- The movie was inspired by the 1962 French science fiction featurette La Jetée by Chris Marker. However the short film doesn’t use the 12 Monkeys.
Helix 2: Do You Know The Way to San Jose?
Real gross. The TMX-7 virus. (We’re assuming.)
When I first invested time in season one of Helix, I thought: another pseudo Zombie pandemic virus series where people excretes black slug. And though it’s sorta like that, it’s not. For one thing, it all takes place on an Arctic research facility and the Center for Disease Control is able to keep the contagion contained in the Arctic—for the most part—but that’s not to say there aren’t numerous opportunities for the virus to go—well—viral, and spread.
I liked the actors. The dialogue was okay. No major black holes folded in onto themselves. And the characters made me care. And though the storyline is not new, it does have a new treatment. So after season one, I committed to season two, thinking it’s back to the Arctic and the old Narvik virus .
But…no. Oh hell no.
Season two opens up and we are on boat and then an island thirty years in the future and then back to the island in present time and there is an entirely new pathogen lurking about.
( Granted, if you watch commercials, you already knew Helix 2 would be set on an island. I go to great lengths to avoid commercials, like I go brush my teeth during commercials, or empty the dishwasher or load up the dishwasher or tape all shows, watch later and FF through commercials. But my husband, however, loves commercial. Go figure.)
So, I sorta knew that they’d be on an island. But there were other significant changes as the season opened. The old gang is not back. Brother Peter (Neil Napier) is in charge instead of Brother Alan (Billy Campbell) and they added another brother—who isn’t related—portrayed by actor Steven Weber.
There is a new kid on the block. And the new kid is not bad to look at and he talks Texan. I talk Texan! And he is funny. He adds that bit of humor that the first season lacked. Actor Matt Long plays the top-notch toxicologist, Dr. Kyle Sommer, who makes us laugh.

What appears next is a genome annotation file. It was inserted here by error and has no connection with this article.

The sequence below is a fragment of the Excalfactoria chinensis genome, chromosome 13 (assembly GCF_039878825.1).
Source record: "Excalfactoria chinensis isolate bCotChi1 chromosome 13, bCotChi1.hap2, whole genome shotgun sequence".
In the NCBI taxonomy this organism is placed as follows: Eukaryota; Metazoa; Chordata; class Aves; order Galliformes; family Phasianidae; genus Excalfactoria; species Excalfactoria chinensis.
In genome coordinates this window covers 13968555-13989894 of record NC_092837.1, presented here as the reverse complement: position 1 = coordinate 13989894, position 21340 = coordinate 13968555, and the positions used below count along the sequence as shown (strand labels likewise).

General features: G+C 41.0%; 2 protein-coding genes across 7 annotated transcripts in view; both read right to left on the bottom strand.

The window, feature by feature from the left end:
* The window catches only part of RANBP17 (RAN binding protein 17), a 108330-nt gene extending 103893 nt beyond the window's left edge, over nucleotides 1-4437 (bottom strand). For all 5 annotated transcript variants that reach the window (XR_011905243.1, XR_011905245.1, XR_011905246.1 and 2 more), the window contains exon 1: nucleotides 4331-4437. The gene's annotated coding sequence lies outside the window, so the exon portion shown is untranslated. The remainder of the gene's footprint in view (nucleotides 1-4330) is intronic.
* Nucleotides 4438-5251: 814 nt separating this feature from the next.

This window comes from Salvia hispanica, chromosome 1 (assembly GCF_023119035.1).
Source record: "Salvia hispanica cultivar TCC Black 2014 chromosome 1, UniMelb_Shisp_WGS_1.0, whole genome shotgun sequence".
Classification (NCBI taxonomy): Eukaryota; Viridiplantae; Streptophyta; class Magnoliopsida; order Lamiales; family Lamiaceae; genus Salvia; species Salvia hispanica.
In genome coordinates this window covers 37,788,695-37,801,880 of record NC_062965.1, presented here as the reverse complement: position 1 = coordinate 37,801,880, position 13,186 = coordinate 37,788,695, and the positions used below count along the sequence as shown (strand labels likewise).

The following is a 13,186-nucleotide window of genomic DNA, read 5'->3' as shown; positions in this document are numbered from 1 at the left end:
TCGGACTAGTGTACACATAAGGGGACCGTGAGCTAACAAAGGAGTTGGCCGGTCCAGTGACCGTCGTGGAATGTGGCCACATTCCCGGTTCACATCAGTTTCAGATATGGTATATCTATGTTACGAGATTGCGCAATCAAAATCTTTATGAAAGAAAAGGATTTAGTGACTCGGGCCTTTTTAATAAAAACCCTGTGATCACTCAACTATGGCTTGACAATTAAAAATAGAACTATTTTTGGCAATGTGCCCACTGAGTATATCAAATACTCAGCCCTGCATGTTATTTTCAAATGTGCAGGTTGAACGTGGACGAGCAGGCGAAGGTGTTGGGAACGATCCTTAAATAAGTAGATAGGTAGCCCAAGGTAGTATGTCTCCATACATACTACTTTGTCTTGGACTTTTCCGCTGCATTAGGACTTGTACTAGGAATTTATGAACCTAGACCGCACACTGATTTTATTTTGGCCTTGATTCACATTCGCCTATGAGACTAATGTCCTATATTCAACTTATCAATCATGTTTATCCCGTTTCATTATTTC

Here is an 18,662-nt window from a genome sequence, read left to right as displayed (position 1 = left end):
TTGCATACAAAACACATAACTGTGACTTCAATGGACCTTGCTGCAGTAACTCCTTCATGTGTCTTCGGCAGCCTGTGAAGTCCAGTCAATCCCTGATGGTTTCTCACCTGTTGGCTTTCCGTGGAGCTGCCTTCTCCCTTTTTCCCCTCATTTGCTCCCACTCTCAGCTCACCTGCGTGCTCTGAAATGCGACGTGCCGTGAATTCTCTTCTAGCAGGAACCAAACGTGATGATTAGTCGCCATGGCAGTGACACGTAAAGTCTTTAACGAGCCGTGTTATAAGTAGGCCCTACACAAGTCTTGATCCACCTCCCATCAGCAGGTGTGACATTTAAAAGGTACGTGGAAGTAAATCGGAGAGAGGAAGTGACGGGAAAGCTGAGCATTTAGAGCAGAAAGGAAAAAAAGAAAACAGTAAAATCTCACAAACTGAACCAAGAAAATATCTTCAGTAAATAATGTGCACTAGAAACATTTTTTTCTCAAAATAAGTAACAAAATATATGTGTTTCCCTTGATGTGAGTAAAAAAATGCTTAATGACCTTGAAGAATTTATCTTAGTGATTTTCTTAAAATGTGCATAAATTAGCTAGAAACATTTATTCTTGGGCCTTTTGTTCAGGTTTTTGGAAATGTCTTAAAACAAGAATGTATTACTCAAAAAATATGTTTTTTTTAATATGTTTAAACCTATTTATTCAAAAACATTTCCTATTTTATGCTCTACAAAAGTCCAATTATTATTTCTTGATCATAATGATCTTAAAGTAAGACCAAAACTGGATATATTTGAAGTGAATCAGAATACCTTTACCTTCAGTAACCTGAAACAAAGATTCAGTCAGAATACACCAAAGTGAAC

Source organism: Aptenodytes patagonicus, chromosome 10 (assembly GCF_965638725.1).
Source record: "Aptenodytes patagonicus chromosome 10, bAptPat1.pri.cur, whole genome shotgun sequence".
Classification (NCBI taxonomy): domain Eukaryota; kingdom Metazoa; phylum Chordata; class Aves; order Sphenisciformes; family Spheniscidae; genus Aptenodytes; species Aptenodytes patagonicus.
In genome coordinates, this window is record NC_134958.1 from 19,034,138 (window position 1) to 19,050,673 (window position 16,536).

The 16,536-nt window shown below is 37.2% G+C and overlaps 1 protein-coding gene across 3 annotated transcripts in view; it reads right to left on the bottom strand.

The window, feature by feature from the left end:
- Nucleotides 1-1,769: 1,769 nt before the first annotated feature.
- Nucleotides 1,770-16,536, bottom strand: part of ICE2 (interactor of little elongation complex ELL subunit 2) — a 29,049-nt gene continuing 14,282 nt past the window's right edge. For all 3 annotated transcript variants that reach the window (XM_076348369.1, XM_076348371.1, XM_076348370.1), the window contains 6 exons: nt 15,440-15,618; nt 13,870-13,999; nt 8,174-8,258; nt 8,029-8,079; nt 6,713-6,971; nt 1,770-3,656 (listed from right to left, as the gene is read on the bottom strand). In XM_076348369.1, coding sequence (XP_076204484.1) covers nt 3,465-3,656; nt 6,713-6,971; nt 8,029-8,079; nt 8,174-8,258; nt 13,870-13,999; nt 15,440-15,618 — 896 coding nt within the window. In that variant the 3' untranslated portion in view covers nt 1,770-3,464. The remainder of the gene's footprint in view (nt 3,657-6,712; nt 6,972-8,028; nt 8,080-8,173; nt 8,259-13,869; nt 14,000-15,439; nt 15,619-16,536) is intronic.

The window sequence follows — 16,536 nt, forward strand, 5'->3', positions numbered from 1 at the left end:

The new kid. He’s funny. And sexy.
To like : Some of the new humor even though it could have been written better.
Anticipating the need to protect himself and the team, Dr. Sommer pulls out his gun.
Dr. Sarah Jordan: You brought a gun???!!!
Dr. Sommer: I’m from Texas. We don’t go to the bathroom without a gun.
That’s funny cause it’s true.
Not to like: The question: “You brought a gun?”
Why in the heck wouldn’t you bring a gun? All members of the team should be toting. You are on a remote island, in the middle of nowhere, with the possibility of aggressive wildlife or monsters.
Though the line is funny. The question about the gun is an example of nonsense writing.
To like : Better example of new humor:
Scene: Team is in creepy shed. Scary people with torches surround shed.
Dr. Peter: How many rounds you got in that gun, Texas?
Dr. Kyle: Not nearly enough.
Scary hooded off-the-grid people: Please come out. We won’t hurt you.
Dr. Peter: Well?
Dr. Kyle: It’s either that, or go out like Butch and Sundance.
Dr. Sarah: What the hell does that mean?
Dr. Kyle: You’ve never seen Butch Cassidy and the Sundance Kid?
Dr. Sarah: (Shakes head, no.)
Dr. Kyle: What kind of American are you?
Not to like: Unlikely plot advancement.
Unlikely scenario. Lelia, the sole survivor onboard the boat, hears a noise in the woods and runs from the doctors who are the only people on the island who might save her. This is the catalyst that triggers the rising action in this episode.
But worse case scenario. Why bring the sole survivor back to the island anyway? Hasn’t she been through enough? Surely, all the information she could’ve provided could’ve been gathered in an interview in the safety of the coast guard, rather than bringing her back to the island. She’s a civilian for goodness sakes. It’s like the writers said, we need to have her so we can have a murder on the island, so let’s take her back to this place that reeks of doom.
Poor dead Leila. Should never have been taken back to the island.
To like :
The retro, up beat music, provided by supervising sound editor David Gertsman, sets the tone for the quirkiness of the series.
Probe-filing of Helix 2
My response: stoned college sophomores can be funny and as long as we don’t end up in the hereafter like we did on Lost
, I’m going to keep watching, if for no other reason than to watch the guy from Kentucky play a Texan. It’s harder than it looks.
- Series developer Cameron Porsandeh stated to SciFi Mafia that a major feature of the series is that each episode represents the events of a single day within the story: thus the entire thirteen episode first season takes place in under two weeks of in-universe time.
Doesn’t look like that’s the case in season 2, although we do get a daily count down. But during the opener, we get a scene that takes place 30 years later (Than what? I’m not sure). In the later thirty years, Dr. Julia Walker (actress Kyra Zagorsky) is dying of the newly introduced TMX-7 virus. AND she is an immortal, but not as in vampire! I gotta see how that plays out. Hope we don’t end up with polar bears.
Are you a fan of the new SyFy lineup? Did you watch 12 Monkeys or Helix? I love hearing from you.
blog post #85 by Science Fiction Author, Clara Bush